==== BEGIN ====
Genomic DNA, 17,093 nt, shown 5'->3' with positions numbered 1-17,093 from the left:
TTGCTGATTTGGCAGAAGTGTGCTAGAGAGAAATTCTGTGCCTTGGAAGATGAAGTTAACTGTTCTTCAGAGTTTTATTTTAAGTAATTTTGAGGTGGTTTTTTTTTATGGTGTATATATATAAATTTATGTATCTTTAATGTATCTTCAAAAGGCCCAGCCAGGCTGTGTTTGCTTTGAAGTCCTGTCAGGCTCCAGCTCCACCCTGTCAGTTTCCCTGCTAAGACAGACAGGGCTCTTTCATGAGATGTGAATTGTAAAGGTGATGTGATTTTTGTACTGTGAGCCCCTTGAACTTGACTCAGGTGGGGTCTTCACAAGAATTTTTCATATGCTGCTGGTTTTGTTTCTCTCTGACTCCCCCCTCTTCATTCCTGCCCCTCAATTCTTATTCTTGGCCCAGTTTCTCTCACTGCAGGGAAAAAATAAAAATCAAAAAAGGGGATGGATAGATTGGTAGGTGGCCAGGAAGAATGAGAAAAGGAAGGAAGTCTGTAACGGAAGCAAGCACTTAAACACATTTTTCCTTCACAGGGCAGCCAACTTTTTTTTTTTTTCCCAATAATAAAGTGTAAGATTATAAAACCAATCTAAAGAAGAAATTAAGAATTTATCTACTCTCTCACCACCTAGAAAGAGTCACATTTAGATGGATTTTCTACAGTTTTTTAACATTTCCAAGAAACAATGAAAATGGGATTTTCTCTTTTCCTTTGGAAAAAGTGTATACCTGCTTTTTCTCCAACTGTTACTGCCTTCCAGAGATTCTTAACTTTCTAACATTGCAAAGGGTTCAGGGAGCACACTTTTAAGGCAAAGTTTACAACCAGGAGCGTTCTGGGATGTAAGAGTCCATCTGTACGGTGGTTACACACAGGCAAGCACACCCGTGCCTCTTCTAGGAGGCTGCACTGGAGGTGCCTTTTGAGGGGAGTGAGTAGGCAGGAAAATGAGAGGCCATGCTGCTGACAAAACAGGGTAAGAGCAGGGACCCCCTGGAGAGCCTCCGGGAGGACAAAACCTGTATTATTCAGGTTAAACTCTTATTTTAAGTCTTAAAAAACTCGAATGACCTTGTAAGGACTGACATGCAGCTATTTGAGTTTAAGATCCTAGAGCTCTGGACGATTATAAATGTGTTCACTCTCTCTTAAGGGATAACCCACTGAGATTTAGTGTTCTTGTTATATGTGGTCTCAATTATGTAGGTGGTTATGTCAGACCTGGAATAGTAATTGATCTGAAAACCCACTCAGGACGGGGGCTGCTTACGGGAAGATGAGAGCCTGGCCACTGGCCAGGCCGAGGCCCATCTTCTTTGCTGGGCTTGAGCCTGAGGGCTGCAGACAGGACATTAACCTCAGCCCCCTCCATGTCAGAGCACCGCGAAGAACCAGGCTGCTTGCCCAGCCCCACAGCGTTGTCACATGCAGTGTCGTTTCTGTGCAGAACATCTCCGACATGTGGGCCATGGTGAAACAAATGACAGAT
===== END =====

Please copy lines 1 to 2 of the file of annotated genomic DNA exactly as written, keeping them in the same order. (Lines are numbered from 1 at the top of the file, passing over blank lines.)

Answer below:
Genomic DNA, 17,093 nt, shown 5'->3' with positions numbered 1-17,093 from the left:
TTGCTGATTTGGCAGAAGTGTGCTAGAGAGAAATTCTGTGCCTTGGAAGATGAAGTTAACTGTTCTTCAGAGTTTTATTTTAAGTAATTTTGAGGTGGTTTTTTTTTATGGTGTATATATATAAATTTATGTATCTTTAATGTATCTTCAAAAGGCCCAGCCAGGCTGTGTTTGCTTTGAAGTCCTGTCAGGCTCCAGCTCCACCCTGTCAGTTTCCCTGCTAAGACAGACAGGGCTCTTTCATGAGATGTGAATTGTAAAGGTGATGTGATTTTTGTACTGTGAGCCCCTTGAACTTGACTCAGGTGGGGTCTTCACAAGAATTTTTCATATGCTGCTGGTTTTGTTTCTCTCTGACTCCCCCCTCTTCATTCCTGCCCCTCAATTCTTATTCTTGGCCCAGTTTCTCTCACTGCAGGGAAAAAATAAAAATCAAAAAAGGGGATGGATAGATTGGTAGGTGGCCAGGAAGAATGAGAAAAGGAAGGAAGTCTGTAACGGAAGCAAGCACTTAAACACATTTTTCCTTCACAGGGCAGCCAACTTTTTTTTTTTTTCCCAATAATAAAGTGTAAGATTATAAAACCAATCTAAAGAAGAAATTAAGAATTTATCTACTCTCTCACCACCTAGAAAGAGTCACATTTAGATGGATTTTCTACAGTTTTTTAACATTTCCAAGAAACAATGAAAATGGGATTTTCTCTTTTCCTTTGGAAAAAGTGTATACCTGCTTTTTCTCCAACTGTTACTGCCTTCCAGAGATTCTTAACTTTCTAACATTGCAAAGGGTTCAGGGAGCACACTTTTAAGGCAAAGTTTACAACCAGGAGCGTTCTGGGATGTAAGAGTCCATCTGTACGGTGGTTACACACAGGCAAGCACACCCGTGCCTCTTCTAGGAGGCTGCACTGGAGGTGCCTTTTGAGGGGAGTGAGTAGGCAGGAAAATGAGAGGCCATGCTGCTGACAAAACAGGGTAAGAGCAGGGACCCCCTGGAGAGCCTCCGGGAGGACAAAACCTGTATTATTCAGGTTAAACTCTTATTTTAAGTCTTAAAAAACTCGAATGACCTTGTAAGGACTGACATGCAGCTATTTGAGTTTAAGATCCTAGAGCTCTGGACGATTATAAATGTGTTCACTCTCTCTTAAGGGATAACCCACTGAGATTTAGTGTTCTTGTTATATGTGGTCTCAATTATGTAGGTGGTTATGTCAGACCTGGAATAGTAATTGATCTGAAAACCCACTCAGGACGGGGGCTGCTTACGGGAAGATGAGAGCCTGGCCACTGGCCAGGCCGAGGCCCATCTTCTTTGCTGGGCTTGAGCCTGAGGGCTGCAGACAGGACATTAACCTCAGCCCCCTCCATGTCAGAGCACCGCGAAGAACCAGGCTGCTTGCCCAGCCCCACAGCGTTGTCACATGCAGTGTCGTTTCTGTGCAGAACATCTCCGACATGTGGGCCATGGTGAAACAAATGACAGAT